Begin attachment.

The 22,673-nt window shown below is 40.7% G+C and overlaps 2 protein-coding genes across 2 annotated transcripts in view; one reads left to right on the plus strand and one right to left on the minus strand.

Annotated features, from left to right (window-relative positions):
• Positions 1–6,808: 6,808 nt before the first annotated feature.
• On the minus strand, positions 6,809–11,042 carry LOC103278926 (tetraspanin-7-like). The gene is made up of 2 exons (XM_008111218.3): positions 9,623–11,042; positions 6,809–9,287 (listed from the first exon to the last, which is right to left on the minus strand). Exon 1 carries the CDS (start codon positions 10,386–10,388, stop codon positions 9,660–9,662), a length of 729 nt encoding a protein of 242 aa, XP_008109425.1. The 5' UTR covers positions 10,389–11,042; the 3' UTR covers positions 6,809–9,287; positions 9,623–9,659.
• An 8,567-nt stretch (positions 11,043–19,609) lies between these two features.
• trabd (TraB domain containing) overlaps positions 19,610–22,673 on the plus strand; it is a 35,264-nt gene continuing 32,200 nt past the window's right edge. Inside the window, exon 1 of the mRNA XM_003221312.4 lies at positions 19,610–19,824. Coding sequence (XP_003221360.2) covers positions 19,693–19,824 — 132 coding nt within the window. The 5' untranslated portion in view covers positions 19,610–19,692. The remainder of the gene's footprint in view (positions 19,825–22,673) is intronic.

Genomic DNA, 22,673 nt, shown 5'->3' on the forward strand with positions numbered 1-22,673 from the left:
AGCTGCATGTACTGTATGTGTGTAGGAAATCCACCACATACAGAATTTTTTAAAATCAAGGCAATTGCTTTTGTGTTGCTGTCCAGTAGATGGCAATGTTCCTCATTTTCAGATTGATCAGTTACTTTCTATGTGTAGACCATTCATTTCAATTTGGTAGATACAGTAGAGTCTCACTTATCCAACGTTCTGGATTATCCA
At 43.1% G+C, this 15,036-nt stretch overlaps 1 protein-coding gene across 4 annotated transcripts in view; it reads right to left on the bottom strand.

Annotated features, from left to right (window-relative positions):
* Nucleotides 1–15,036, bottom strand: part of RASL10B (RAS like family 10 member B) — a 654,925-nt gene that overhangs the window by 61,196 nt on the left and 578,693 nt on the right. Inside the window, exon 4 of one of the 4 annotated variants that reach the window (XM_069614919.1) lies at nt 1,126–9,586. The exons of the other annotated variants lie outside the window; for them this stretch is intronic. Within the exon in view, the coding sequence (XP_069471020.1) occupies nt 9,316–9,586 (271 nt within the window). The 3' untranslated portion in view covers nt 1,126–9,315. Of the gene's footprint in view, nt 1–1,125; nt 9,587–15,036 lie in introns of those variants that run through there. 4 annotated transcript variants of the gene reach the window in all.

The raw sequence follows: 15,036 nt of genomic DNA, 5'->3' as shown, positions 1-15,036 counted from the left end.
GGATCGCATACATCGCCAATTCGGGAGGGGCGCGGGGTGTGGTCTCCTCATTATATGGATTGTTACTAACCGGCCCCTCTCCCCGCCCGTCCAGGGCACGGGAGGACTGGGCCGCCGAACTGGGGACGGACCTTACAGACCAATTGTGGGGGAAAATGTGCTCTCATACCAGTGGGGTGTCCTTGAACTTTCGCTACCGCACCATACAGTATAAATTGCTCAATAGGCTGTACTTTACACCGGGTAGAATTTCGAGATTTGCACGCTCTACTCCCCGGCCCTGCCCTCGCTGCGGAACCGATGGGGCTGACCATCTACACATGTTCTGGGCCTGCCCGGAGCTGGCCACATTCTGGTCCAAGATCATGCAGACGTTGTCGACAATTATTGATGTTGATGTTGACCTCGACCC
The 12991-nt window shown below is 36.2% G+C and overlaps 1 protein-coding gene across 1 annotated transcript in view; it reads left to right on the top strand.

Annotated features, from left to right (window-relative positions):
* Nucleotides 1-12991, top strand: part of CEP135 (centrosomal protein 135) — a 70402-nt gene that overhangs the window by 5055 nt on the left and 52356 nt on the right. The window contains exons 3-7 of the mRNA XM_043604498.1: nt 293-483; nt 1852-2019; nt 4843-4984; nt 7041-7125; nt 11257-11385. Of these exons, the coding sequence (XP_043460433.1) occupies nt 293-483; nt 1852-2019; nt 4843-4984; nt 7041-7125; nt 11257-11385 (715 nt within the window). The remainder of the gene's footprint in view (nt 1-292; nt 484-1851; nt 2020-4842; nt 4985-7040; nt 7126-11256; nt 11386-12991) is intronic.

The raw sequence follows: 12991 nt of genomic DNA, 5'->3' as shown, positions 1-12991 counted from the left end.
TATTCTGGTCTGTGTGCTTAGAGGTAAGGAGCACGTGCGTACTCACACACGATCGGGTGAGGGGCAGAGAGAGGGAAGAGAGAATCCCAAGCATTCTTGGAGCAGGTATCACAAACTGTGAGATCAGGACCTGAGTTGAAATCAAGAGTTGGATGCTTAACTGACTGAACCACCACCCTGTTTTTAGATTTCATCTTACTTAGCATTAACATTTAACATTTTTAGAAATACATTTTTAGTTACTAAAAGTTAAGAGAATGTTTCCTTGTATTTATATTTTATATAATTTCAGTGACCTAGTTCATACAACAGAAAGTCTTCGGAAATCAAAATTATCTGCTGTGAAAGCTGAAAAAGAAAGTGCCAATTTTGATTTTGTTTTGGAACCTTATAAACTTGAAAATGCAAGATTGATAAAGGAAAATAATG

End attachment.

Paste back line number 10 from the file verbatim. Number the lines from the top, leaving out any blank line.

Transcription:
Annotated features, from left to right (window-relative positions):